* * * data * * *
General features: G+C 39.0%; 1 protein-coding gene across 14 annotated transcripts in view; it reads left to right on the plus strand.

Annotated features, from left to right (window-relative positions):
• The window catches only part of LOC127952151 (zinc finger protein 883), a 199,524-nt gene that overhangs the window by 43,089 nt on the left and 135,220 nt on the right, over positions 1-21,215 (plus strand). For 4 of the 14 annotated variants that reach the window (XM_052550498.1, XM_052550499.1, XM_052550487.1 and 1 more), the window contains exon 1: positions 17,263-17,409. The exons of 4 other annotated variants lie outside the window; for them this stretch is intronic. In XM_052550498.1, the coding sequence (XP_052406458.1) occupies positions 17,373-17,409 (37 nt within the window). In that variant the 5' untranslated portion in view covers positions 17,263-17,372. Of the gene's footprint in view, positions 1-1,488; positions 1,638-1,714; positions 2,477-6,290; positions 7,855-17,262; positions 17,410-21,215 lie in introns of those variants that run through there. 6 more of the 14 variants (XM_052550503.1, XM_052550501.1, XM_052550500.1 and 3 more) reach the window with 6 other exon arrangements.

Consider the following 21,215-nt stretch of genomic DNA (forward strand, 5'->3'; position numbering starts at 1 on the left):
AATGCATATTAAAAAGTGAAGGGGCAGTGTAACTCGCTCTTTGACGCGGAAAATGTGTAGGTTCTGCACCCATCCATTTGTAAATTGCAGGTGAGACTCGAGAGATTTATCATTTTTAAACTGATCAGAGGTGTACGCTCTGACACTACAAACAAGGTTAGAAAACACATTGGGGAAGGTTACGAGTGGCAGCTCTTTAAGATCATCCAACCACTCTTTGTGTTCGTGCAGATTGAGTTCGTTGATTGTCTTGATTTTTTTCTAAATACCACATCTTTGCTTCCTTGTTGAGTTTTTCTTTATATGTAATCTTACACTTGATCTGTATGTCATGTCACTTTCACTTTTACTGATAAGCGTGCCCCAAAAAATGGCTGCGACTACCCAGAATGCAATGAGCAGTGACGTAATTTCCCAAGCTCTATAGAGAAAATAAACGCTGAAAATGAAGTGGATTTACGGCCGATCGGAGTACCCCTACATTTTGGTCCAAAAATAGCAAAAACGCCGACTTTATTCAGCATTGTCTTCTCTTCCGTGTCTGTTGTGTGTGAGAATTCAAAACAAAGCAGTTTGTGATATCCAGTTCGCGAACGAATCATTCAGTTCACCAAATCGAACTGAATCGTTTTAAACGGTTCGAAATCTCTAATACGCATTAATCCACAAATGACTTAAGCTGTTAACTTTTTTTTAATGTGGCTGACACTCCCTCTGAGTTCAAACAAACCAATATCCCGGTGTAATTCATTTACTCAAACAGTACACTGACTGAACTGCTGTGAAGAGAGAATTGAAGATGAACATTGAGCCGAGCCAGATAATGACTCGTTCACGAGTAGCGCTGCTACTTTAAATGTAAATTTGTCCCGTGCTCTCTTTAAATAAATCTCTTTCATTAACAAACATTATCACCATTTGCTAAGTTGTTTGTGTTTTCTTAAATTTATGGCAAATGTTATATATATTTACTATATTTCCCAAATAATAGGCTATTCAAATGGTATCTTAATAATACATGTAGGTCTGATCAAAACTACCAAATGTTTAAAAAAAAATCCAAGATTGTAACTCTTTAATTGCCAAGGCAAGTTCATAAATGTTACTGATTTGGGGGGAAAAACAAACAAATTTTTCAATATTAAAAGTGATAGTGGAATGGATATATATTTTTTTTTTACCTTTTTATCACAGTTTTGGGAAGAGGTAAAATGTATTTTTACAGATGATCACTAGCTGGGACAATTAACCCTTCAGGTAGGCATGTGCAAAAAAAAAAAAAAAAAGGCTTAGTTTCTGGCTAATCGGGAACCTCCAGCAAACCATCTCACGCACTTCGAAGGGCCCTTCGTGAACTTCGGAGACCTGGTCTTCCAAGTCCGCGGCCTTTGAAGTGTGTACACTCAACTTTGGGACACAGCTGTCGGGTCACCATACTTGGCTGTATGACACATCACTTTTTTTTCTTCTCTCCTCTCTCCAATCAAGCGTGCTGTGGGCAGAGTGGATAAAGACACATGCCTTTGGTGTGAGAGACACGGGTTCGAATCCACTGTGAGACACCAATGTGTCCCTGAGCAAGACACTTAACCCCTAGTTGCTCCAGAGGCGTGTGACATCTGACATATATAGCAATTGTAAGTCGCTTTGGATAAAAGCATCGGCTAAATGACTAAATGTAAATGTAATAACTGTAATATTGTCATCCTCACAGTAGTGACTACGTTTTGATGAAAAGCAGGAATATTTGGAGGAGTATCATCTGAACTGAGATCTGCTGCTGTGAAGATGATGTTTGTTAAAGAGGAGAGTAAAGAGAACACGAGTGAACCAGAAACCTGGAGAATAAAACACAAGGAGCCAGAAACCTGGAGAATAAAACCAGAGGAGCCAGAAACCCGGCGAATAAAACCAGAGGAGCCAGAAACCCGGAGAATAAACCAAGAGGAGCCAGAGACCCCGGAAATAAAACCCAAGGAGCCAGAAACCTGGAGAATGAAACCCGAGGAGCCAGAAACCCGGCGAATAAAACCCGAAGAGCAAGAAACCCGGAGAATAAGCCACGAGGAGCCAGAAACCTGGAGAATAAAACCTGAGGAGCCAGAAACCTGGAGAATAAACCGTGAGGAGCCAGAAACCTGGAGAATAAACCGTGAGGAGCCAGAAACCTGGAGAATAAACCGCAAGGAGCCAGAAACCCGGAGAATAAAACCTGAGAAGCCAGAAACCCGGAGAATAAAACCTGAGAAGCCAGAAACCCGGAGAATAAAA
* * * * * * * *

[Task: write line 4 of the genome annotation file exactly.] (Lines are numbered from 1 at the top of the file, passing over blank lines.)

Consider the following 21,215-nt stretch of genomic DNA (forward strand, 5'->3'; position numbering starts at 1 on the left):